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How to eat for balanced blood sugar levels, according to nutritionists

Balancing nutrition is key to healthy blood sugar levels.


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Blood sugar is one of those things people typically think about in tandem with conditions like diabetes or pregnancy. But blood sugar is important for everyone to pay attention to, especially if you want to feel your best and have steady energy each day. So why pay attention to blood sugar? For one, if you feel hangry more often than not, then listen up: You’re most likely not eating foods that maintain healthy blood sugar levels.

Besides feeling hangry, another sign you’re not eating for balanced blood sugar is if you feel energized after a meal but then crash quickly within a few hours. “Balancing your blood sugar helps to keep your energy even, keeps you more focused, balances out your hormones, prevents excessive hunger, helps with weight loss and overall maintains optimal health and wellbeing,” says Amy Shapiro, a registered dietician and founder of Real Nutrition NYC.

Your blood sugar could be all over the place if you feel hungry all the time, even if you are eating frequently. Ideally, when you eat you feel steady energy for several hours and don’t get “hangry” easily. “When your blood sugar is balanced you find you think less about food and more about all the things that you can do,” says Shapiro. 

The basics of balancing blood sugar

The goal with blood sugar is to keep your levels as steady as possible throughout the day. If you eat something that is made up of carbohydrates or sugar, then your blood sugar will rise.

“Our blood sugar rises when we eat foods that contain sugar or foods that break down into sugar, basically anything that contains carbohydrates (bread, grains, fruit, veggies, dairy, etc.),” says Shapiro. Raising your blood sugar isn’t bad in itself, but you want to avoid spiking your sugar too high, as it can make you feel bad and lead to a “crash” later on. 

“Once our blood sugar rises the hormone insulin is released to help our cells take up the sugar from our blood into the cells themselves to use/store for energy,” Shapiro explains. Insulin is one way your body keeps sugar in check, but other activities affect your blood sugar too, including exercise and how much you move or walk around.

Key nutrients for blood sugar balance: Protein, fat, fiber

Just because carbohydrates and sugar spike your blood sugar doesn’t mean you have to avoid them all the time. The best way to balance out your blood sugar is to pair your higher-carb foods and sugar with protein, healthy fats and ideally fiber. When you pair carbohydrates with protein or fat, the rate that the sugar or carbs are absorbed is slowed, making it easier on your blood sugar, according to Shapiro. When you look at your plate, the goal is to balance the ratio of carbs with healthy protein and fat so you know that your blood sugar won’t spike too high, which can result in a crash or dramatic dip later.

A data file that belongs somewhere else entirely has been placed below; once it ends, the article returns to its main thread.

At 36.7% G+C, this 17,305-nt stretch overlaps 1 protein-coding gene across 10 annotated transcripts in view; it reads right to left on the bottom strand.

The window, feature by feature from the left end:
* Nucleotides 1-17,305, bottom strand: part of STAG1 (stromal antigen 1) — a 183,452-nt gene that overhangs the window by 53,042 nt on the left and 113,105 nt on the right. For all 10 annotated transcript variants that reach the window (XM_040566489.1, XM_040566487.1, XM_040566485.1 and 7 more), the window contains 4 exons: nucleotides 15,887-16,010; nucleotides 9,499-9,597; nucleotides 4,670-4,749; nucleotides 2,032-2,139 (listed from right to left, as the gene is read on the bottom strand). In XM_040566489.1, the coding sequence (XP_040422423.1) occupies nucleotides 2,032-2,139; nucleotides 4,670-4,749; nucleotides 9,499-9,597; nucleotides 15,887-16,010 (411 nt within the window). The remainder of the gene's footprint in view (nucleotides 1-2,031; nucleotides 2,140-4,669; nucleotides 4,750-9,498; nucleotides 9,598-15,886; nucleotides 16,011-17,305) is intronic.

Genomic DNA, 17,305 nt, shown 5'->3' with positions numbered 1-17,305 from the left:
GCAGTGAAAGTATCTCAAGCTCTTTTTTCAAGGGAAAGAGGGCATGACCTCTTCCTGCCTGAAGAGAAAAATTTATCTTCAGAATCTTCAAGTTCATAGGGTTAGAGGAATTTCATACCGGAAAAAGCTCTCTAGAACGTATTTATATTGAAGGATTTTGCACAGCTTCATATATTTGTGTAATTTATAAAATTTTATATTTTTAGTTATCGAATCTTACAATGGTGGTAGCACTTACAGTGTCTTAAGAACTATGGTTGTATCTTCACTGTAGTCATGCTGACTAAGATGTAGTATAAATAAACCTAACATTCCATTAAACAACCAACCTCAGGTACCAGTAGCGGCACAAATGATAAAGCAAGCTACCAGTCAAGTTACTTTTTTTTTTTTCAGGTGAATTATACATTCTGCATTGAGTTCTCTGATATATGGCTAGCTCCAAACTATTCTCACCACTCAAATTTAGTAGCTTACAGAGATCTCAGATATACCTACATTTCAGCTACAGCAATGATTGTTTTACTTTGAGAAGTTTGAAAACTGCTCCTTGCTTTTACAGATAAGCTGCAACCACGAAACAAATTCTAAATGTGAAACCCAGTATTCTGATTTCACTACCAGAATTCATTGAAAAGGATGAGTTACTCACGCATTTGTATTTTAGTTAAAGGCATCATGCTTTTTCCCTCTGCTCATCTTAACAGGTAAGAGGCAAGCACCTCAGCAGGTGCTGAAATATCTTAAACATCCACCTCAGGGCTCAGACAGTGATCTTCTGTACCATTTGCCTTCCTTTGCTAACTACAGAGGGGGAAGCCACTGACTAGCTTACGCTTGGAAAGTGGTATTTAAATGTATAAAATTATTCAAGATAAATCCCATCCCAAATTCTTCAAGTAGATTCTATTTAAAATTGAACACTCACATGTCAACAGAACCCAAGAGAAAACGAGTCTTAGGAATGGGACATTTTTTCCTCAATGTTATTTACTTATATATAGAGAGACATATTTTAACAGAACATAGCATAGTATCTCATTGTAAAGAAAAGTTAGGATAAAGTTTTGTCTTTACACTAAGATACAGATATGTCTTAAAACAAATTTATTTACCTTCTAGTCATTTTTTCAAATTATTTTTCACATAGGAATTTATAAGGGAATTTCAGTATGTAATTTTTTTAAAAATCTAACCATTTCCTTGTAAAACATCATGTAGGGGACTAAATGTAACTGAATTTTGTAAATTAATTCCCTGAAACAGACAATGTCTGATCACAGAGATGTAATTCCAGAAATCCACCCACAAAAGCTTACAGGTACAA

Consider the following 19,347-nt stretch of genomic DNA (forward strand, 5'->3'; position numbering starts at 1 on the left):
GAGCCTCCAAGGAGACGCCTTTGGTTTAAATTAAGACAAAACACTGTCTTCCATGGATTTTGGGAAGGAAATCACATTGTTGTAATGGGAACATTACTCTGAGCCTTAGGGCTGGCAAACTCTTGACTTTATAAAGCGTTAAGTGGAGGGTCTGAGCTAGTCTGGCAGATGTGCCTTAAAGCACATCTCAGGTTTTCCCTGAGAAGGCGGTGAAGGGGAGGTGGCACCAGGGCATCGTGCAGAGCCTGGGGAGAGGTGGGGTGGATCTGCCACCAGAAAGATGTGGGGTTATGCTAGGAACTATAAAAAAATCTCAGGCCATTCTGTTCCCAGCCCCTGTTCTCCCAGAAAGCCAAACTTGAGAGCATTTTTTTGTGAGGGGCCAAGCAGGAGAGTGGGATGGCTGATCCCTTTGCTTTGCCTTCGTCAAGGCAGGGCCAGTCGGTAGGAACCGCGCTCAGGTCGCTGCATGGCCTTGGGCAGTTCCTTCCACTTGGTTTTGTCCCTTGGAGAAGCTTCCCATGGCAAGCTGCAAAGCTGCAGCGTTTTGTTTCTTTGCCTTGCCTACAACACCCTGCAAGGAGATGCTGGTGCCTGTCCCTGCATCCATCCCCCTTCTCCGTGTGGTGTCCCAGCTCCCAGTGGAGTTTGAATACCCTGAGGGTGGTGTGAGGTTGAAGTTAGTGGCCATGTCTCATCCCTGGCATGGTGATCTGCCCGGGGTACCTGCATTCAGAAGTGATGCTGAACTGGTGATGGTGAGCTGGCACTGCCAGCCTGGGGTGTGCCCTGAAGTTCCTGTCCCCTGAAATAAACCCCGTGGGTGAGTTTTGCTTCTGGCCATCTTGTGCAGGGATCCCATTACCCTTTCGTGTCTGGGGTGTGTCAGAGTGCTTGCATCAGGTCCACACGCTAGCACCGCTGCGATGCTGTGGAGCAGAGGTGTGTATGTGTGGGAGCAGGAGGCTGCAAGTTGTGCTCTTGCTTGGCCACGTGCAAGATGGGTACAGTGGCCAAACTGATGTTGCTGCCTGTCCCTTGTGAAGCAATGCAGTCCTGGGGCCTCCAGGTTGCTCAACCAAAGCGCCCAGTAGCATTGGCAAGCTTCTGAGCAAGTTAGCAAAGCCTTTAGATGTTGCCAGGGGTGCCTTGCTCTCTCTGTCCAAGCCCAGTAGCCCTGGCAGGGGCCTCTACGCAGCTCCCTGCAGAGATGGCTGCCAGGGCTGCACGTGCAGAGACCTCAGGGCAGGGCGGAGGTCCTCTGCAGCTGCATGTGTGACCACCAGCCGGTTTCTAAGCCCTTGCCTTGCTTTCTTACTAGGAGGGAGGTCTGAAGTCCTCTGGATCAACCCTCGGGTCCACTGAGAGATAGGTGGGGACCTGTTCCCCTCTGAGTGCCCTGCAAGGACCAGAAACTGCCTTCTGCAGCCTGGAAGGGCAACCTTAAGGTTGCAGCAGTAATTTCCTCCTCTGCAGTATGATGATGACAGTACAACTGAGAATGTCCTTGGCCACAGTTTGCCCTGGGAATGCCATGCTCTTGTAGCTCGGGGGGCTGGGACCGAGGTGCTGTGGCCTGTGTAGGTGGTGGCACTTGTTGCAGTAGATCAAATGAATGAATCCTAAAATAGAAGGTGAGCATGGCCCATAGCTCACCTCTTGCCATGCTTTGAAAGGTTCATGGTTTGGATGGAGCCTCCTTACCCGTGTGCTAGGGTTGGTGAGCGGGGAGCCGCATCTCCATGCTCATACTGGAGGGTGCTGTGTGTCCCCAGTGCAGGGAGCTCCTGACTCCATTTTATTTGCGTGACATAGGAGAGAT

Signs that your blood sugar is not stable

Besides feeling hangry, Shapiro says there are other signs that your blood sugar is low, often as a result of spiking it too high previously. “If you eat a large load of sugar or carbs solo (soda, candy, bagel), you may feel energized for a bit but in an hour or so you might find yourself sweating, tired, shaky, confused. These are signs of low blood sugar, a quick drop in energy that leaves your body weak,” explains Shapiro. 

People may joke about hanger, but the feeling is very real, according to Shapiro. When your blood sugar is low, “You may also find you feel agitated, and hungry, which makes you feel angry or grumpy too.”

At the end of the day, you shouldn’t feel extremes in either direction. If you’re eating balanced meals, you should feel good most of the time and when you get hungry, it should happen slowly rather than being a dramatic feeling all at once, according to Shapiro. 

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Healthy sources of protein like fish and healthy fats like nuts and avocados can help keep your blood sugar balanced.


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Can certain foods lower blood sugar?

When it comes to lowering blood sugar that’s already high, eating more food won’t lower it, but here are a few tips to keep in mind. “Foods can’t lower blood sugar once it is high, but you can exercise to help lower blood sugar,” says Shapiro. This is why you might have heard it’s a good idea to take a walk after meals, since walking is one way to help lower your blood sugar. 

How to check blood sugar at home

If you aren’t sure whether your blood sugar is high or in the normal range, one thing you can do is test your sugar. This is especially helpful if you’re concerned about diabetes or prediabetes, but anyone can benefit from monitoring their sugar.

“There are easy ways to do this, and that will show you what your blood sugar responds to and how much of certain foods you can eat without disrupting your blood sugar.  It is a great self-research experiment,” says Shaprio. Some types of blood glucose monitors require a prescription, but many are OTC and anyone can purchase one.

If you’re not quite ready for a monitor, you can still check in with yourself and take notes throughout the day of how certain foods and activities make you feel. “Otherwise you can monitor how you feel, your energy, how often you get hungry,” says Shapiro. “These are great measures of blood sugar levels.” 


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The information contained in this article is for educational and informational purposes only and is not intended as health or medical advice. Always consult a physician or other qualified health provider regarding any questions you may have about a medical condition or health objectives.

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